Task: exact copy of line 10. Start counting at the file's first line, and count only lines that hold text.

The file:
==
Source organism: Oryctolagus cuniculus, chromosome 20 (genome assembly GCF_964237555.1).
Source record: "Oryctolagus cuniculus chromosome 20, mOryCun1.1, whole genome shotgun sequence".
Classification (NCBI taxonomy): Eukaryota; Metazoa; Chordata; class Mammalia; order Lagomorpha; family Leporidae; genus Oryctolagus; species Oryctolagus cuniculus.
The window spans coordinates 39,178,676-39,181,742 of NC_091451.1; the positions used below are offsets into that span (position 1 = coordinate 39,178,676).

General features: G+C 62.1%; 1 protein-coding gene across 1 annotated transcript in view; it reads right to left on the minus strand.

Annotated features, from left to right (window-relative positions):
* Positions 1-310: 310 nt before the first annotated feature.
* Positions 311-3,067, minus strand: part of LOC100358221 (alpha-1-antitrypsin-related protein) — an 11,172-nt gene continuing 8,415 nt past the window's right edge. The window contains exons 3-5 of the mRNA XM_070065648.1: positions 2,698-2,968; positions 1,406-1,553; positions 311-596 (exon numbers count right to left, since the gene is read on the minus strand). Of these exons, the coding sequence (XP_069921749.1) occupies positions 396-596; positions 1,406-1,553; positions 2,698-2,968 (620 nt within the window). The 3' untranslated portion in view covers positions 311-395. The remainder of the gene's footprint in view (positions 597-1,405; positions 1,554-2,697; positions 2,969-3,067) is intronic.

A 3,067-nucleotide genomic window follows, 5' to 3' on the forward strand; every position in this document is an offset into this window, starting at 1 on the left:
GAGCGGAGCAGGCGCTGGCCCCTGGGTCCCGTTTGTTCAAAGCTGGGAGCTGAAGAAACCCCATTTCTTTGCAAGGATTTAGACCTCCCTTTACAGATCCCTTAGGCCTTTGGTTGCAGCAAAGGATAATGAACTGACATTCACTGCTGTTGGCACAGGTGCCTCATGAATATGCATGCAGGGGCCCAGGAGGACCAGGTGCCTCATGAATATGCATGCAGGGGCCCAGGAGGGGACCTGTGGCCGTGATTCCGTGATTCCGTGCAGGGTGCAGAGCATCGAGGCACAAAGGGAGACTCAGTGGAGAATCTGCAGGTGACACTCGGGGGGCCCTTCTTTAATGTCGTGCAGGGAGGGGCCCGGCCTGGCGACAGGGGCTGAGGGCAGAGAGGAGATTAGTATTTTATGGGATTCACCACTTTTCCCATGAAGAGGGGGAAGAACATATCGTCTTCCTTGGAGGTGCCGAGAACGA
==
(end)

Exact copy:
GAGCGGAGCAGGCGCTGGCCCCTGGGTCCCGTTTGTTCAAAGCTGGGAGCTGAAGAAACCCCATTTCTTTGCAAGGATTTAGACCTCCCTTTACAGATCCCTTAGGCCTTTGGTTGCAGCAAAGGATAATGAACTGACATTCACTGCTGTTGGCACAGGTGCCTCATGAATATGCATGCAGGGGCCCAGGAGGACCAGGTGCCTCATGAATATGCATGCAGGGGCCCAGGAGGGGACCTGTGGCCGTGATTCCGTGATTCCGTGCAGGGTGCAGAGCATCGAGGCACAAAGGGAGACTCAGTGGAGAATCTGCAGGTGACACTCGGGGGGCCCTTCTTTAATGTCGTGCAGGGAGGGGCCCGGCCTGGCGACAGGGGCTGAGGGCAGAGAGGAGATTAGTATTTTATGGGATTCACCACTTTTCCCATGAAGAGGGGGAAGAACATATCGTCTTCCTTGGAGGTGCCGAGAACGA